A study reported that patients with systemic sclerosis have reduced respiratory and lower limb muscle strength. Such muscle weakness can decrease exercise performance and patients’ ability to perform daily tasks, leading to decreased functional capacity and interfering with quality of life. Researchers believe that individuals with systemic sclerosis should be encouraged to improve their physical performance, and that the findings may help future interventional studies focused on rehabilitation strategies for these patients.
Although a variety of anti-inflammatory drugs are available to treat systemic sclerosis symptoms, there is currently no cure for the condition. A study suggests the possibility of using human stem cell transplant
ation (HSCT) to treat the disease. The authors reported that scleroderma patients treated with HSCT showed significant improvement in serological markers over 12 months of treatment, a reduction in inflammation and a stabilization of lung function. The authors believe HSCT might represent a promising therapy for systemic sclerosis, although the effects of long-term treatment should be further evaluated.
This study focuses on a new Phase 2a clinical trial enrolling participants to assess the potential therapeutic effects of RayVa™ (Apricus Biosciences) in patients with scleroderma-related Raynaud’s phenomenon. RayVa is a topical, combined formulation of alprostadil, a potent vasodilator, and the company’s patented permeation enhancer, DDAIP.HCl. This on-demand ointment is thought to be able to increase blood flow locally, potentially reducing symptoms of Raynaud’s and subsequent digital injuries.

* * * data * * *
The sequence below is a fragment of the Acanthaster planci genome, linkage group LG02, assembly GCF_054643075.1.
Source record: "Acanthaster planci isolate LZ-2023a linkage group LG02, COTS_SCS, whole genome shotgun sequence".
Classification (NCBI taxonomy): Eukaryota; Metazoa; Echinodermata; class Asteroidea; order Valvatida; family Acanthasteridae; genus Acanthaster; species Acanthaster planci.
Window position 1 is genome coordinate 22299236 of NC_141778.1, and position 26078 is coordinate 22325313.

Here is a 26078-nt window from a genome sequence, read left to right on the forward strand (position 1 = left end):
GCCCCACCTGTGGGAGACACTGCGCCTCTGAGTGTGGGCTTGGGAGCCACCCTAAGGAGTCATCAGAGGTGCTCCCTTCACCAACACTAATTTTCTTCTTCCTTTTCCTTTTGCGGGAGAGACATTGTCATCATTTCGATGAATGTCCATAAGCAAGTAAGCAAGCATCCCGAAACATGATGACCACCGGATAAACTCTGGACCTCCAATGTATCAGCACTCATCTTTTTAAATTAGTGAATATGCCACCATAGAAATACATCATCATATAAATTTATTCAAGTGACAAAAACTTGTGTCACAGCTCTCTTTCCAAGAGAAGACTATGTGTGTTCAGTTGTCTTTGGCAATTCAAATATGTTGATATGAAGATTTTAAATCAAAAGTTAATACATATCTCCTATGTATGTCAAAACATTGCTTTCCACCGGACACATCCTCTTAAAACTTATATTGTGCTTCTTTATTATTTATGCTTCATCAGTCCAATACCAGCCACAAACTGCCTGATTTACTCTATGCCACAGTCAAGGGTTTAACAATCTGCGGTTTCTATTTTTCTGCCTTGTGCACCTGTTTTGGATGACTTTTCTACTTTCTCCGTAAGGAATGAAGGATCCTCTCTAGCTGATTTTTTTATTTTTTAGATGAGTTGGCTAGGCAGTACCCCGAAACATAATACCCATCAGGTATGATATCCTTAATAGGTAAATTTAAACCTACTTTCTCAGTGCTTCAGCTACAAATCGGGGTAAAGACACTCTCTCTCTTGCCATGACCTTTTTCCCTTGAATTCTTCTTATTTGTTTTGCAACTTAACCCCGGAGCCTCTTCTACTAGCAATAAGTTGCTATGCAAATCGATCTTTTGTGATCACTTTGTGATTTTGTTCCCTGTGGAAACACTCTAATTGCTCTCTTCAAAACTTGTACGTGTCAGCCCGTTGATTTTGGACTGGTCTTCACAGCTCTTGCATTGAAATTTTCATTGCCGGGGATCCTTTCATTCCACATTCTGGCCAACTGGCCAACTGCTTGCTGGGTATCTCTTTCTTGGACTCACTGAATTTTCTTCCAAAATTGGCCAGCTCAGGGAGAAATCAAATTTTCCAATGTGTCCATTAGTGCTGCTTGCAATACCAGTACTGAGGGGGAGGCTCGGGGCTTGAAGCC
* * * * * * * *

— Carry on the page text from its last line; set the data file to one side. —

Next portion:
Similar to article No. 7, this study also reports that patients with systemic sclerosis harbor a unique microbiome in their gut when compared to healthy individuals, which may contribute to their immune dysfunction. Researchers discovered that systemic sclerosis patients’ microbiota are enriched by inflammatory bacteria while protective bacteria were reduced. The team is continuing to study the role of the microbiome in systemic sclerosis in order to understand if the alterations observed are a cause or consequence of the disease. This knowledge will advance the design of potential new therapeutics against systemic sclerosis.
Fatigue can affect a person’s mental and emotional well-being, as well as the ability to work. An online survey revealed that the majority of patients with autoimmune diseases, including scleroderma, experience fatigue and that this symptom is often overlooked by physicians and not properly addressed. Patients reported that fatigue can lead to emotional distress, a sense of isolation, anxiety, and depression. The authors believe that fatigue is a symptom that has been ignored and/or misunderstood by the medical community and the public at large. More research and education are needed to advance understanding on the condition and develop effective treatments.
More encouraging news and discoveries in systemic sclerosis are expected in 2016, especially regarding disease diagnosis, symptom management, and promising therapies such as stem cells. Scleroderma News will continue to report on developments that ultimately contribute to improvements in the lives of patients living with systemic sclerosis.